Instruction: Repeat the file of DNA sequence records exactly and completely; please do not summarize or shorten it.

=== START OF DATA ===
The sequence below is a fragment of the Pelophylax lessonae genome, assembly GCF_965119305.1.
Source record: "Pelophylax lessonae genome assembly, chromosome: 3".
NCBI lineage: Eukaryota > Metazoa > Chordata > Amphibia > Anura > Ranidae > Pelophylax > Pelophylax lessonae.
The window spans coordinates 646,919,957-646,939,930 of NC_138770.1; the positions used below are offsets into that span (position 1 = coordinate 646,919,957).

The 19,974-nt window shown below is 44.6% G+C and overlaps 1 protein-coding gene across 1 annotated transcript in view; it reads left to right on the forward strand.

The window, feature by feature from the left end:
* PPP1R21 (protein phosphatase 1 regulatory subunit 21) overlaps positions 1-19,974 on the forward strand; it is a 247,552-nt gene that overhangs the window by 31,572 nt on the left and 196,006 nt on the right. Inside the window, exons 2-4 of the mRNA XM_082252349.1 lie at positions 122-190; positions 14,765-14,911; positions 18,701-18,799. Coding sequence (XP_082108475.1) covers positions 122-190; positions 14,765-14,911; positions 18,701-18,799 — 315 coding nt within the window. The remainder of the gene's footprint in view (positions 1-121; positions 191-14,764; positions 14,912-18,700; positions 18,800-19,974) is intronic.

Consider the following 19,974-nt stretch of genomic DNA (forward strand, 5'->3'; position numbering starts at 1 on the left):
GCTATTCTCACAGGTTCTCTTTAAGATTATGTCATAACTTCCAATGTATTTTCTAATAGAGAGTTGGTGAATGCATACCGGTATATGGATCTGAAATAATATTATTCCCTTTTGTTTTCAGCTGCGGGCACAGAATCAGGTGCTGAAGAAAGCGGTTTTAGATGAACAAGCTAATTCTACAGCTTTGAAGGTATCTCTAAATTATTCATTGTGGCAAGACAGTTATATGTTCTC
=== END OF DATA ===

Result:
The sequence below is a fragment of the Pelophylax lessonae genome, assembly GCF_965119305.1.
Source record: "Pelophylax lessonae genome assembly, chromosome: 3".
NCBI lineage: Eukaryota > Metazoa > Chordata > Amphibia > Anura > Ranidae > Pelophylax > Pelophylax lessonae.
The window spans coordinates 646,919,957-646,939,930 of NC_138770.1; the positions used below are offsets into that span (position 1 = coordinate 646,919,957).

The 19,974-nt window shown below is 44.6% G+C and overlaps 1 protein-coding gene across 1 annotated transcript in view; it reads left to right on the forward strand.

The window, feature by feature from the left end:
* PPP1R21 (protein phosphatase 1 regulatory subunit 21) overlaps positions 1-19,974 on the forward strand; it is a 247,552-nt gene that overhangs the window by 31,572 nt on the left and 196,006 nt on the right. Inside the window, exons 2-4 of the mRNA XM_082252349.1 lie at positions 122-190; positions 14,765-14,911; positions 18,701-18,799. Coding sequence (XP_082108475.1) covers positions 122-190; positions 14,765-14,911; positions 18,701-18,799 — 315 coding nt within the window. The remainder of the gene's footprint in view (positions 1-121; positions 191-14,764; positions 14,912-18,700; positions 18,800-19,974) is intronic.

Consider the following 19,974-nt stretch of genomic DNA (forward strand, 5'->3'; position numbering starts at 1 on the left):
GCTATTCTCACAGGTTCTCTTTAAGATTATGTCATAACTTCCAATGTATTTTCTAATAGAGAGTTGGTGAATGCATACCGGTATATGGATCTGAAATAATATTATTCCCTTTTGTTTTCAGCTGCGGGCACAGAATCAGGTGCTGAAGAAAGCGGTTTTAGATGAACAAGCTAATTCTACAGCTTTGAAGGTATCTCTAAATTATTCATTGTGGCAAGACAGTTATATGTTCTC